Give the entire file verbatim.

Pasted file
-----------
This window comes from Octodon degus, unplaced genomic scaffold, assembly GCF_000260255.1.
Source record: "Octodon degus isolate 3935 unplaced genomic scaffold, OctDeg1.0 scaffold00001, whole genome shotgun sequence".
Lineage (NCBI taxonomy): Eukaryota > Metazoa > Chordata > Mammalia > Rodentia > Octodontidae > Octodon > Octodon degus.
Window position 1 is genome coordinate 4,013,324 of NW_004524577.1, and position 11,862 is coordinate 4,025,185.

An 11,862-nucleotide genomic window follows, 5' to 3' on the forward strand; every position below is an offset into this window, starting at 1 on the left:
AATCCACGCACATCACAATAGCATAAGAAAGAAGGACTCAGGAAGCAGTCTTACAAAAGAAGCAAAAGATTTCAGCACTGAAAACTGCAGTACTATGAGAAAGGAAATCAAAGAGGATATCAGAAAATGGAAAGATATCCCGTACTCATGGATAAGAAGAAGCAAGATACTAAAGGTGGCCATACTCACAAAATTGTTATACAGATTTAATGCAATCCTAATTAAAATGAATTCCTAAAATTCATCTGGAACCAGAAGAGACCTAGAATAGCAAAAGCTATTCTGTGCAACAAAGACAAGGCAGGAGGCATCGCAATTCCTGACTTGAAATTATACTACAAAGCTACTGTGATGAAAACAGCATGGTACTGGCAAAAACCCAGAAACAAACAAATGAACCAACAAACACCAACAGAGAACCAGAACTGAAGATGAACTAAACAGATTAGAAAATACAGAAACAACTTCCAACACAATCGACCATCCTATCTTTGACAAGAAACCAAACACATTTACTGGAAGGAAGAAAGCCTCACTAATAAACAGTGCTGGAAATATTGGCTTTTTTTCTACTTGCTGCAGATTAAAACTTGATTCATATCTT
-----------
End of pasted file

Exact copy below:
This window comes from Octodon degus, unplaced genomic scaffold, assembly GCF_000260255.1.
Source record: "Octodon degus isolate 3935 unplaced genomic scaffold, OctDeg1.0 scaffold00001, whole genome shotgun sequence".
Lineage (NCBI taxonomy): Eukaryota > Metazoa > Chordata > Mammalia > Rodentia > Octodontidae > Octodon > Octodon degus.
Window position 1 is genome coordinate 4,013,324 of NW_004524577.1, and position 11,862 is coordinate 4,025,185.

An 11,862-nucleotide genomic window follows, 5' to 3' on the forward strand; every position below is an offset into this window, starting at 1 on the left:
AATCCACGCACATCACAATAGCATAAGAAAGAAGGACTCAGGAAGCAGTCTTACAAAAGAAGCAAAAGATTTCAGCACTGAAAACTGCAGTACTATGAGAAAGGAAATCAAAGAGGATATCAGAAAATGGAAAGATATCCCGTACTCATGGATAAGAAGAAGCAAGATACTAAAGGTGGCCATACTCACAAAATTGTTATACAGATTTAATGCAATCCTAATTAAAATGAATTCCTAAAATTCATCTGGAACCAGAAGAGACCTAGAATAGCAAAAGCTATTCTGTGCAACAAAGACAAGGCAGGAGGCATCGCAATTCCTGACTTGAAATTATACTACAAAGCTACTGTGATGAAAACAGCATGGTACTGGCAAAAACCCAGAAACAAACAAATGAACCAACAAACACCAACAGAGAACCAGAACTGAAGATGAACTAAACAGATTAGAAAATACAGAAACAACTTCCAACACAATCGACCATCCTATCTTTGACAAGAAACCAAACACATTTACTGGAAGGAAGAAAGCCTCACTAATAAACAGTGCTGGAAATATTGGCTTTTTTTCTACTTGCTGCAGATTAAAACTTGATTCATATCTT